relationship between the between the ah non-reciprocal per unit system and reciprocal per unit

system because we have seen actually that the ifd required to produce one per unit terminal

voltage is one upon Ladu right and since this should be equal to 1 per unit in the non-reciprocal

system and therefore the relationship which is established between established between the nonreciprocal system of unit.

(Refer Slide Time: 16:49)

We call the current in non-reciprocal we will denote by ifd capital. Okay in the reciprocal system

we have been using this symbol ifd therefore, the ifd will be equal to Ladu ifd this you can check

yourself that the relationship between between the reciprocal per unit system of field of the field

current and non- reciprocal per unit system of the field current they are related by this quantity

Ladu.

(Refer Slide Time: 17:42)

Okay, that is similarly when we talk about the field voltage okay the efd the field voltage efd is

equal to Rafd ifd okay and I replace this ifd by one upon Ladu. So that the efd efd if applied it

becomes Rfd upon Ladu in per unit right and this is denoted as 1 per unit, so far actually the nonreciprocal per unit system is concerned and hence the relationships which we establish are like

this that a non-reciprocal per unit system, the field voltage efd is equal to Ladu divided by Rfd efd in

the reciprocal system of unit therefore, these two equations that is equation 16.5 and 16.6 relate

relate the field current and field voltage in reciprocal system of per unit reciprocal system of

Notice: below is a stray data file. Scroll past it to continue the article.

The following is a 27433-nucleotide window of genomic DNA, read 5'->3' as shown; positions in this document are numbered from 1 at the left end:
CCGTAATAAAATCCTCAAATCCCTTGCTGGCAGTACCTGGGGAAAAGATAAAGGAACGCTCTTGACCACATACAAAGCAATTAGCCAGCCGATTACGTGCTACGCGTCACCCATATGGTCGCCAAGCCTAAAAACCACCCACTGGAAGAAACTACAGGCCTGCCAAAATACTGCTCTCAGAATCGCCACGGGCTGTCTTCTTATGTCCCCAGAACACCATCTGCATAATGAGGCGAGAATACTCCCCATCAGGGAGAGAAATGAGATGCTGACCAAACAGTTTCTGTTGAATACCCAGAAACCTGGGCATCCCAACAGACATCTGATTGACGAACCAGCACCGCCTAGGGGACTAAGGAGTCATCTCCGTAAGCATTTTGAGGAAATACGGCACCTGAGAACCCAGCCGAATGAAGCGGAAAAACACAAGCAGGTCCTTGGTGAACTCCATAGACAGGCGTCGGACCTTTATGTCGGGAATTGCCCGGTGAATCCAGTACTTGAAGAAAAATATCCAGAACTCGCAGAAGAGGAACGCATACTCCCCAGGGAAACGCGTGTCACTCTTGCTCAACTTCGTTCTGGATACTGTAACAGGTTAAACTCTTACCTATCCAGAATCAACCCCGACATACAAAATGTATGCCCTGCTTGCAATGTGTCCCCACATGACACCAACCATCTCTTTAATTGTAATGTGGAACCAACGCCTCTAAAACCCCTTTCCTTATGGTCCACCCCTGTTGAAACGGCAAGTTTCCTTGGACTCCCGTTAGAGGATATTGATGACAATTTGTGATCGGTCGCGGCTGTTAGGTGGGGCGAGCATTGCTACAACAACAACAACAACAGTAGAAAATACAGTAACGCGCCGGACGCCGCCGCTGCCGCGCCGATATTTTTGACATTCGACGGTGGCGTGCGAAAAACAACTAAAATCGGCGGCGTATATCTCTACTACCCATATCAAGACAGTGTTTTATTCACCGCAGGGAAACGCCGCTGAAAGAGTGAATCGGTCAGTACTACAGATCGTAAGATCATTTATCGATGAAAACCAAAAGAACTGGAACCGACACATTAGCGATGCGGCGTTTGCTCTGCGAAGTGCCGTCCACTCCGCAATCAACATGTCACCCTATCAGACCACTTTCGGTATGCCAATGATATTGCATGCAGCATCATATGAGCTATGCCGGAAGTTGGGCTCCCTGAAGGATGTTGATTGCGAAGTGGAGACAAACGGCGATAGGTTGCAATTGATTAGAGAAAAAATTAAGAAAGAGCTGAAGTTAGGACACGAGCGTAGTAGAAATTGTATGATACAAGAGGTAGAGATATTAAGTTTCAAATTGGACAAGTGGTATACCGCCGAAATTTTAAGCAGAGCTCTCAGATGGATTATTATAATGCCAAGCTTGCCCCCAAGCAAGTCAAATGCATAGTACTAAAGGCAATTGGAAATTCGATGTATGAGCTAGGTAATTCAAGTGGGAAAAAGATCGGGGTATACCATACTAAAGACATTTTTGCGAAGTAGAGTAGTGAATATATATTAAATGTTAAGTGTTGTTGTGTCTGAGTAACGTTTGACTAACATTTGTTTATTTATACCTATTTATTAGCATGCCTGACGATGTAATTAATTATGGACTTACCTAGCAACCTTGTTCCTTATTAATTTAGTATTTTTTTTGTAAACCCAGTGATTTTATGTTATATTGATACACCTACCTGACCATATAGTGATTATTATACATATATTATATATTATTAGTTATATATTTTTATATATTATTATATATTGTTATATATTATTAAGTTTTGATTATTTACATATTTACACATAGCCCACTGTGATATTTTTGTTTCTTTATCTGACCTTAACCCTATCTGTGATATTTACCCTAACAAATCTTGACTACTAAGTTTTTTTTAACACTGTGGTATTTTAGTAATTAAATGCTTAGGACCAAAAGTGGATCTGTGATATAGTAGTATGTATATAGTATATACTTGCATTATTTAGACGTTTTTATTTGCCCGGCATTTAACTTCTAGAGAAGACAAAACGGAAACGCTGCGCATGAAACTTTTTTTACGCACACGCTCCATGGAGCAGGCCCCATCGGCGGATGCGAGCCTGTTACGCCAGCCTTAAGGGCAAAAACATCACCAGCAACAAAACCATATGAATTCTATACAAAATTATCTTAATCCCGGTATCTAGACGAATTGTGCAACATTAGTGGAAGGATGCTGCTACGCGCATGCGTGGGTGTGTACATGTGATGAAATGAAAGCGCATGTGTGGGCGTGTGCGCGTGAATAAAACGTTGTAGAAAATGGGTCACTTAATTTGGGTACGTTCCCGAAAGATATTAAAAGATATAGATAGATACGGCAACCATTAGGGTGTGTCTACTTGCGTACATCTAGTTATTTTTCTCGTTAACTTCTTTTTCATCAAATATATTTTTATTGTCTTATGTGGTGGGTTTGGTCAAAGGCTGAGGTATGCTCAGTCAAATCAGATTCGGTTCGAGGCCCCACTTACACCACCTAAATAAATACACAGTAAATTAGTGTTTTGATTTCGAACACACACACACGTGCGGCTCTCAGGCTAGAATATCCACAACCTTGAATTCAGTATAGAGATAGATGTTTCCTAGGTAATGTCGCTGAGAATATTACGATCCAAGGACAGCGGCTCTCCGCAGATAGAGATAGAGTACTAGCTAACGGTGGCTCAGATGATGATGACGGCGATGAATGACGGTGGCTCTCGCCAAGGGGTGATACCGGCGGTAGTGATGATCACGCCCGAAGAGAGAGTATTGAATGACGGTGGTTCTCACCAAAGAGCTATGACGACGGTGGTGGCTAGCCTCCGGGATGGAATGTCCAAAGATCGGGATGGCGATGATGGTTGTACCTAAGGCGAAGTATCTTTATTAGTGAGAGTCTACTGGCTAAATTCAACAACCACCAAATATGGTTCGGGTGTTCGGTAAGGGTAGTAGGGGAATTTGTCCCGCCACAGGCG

units to non-reciprocal per unit systems.

Okay now here I have shown in the form of block diagram, exciter model non-reciprocal per unit

system right. The we have a exciter model now the quantities will be Efd and Ifd. Okay

synchronous machine model reciprocal per unit system the quantities at the terminals of the field

winding are efd and ifd , okay the relationship between these 2 quantities that is efd is equal to Rfd

upon Ladu Efd and ifd is equal to Ifd upon Ladu right therefore whenever we develop the complete

model of the system right considering the synchronous generator and the excitation system right

the excitation system first will be modelled considering the non-reciprocal per unit system and

then it will be interfaced with the synchronous machine reciprocal per unit system using these

relations right.

Now now, we will devote our time for discussing the models of 3 basic component of the

excitation system that is separately excited dc exciter, self excited dc exciter, ac exciters and

rectifiers. Now as I have told you earlier that although the dc excitation systems right have have

been superseded by ac excitation systems or static excitation systems but still in the power

systems existing today there are number of dc excitation systems operating number one, second

point is that the when we develop the basic model for separately excited dc exciter the model for

ac exciters is also similar to that similar to that with some modifications. Okay therefore, we let

us start with developing the model for separately excited dc exciter.

(Refer Slide Time: 21:37)

Okay, and in order to develop the model for the separately excited dc exciter. You look at the dc

exciter this is the this is the armature of the dc exciter. Okay it is a dc exciter is a its field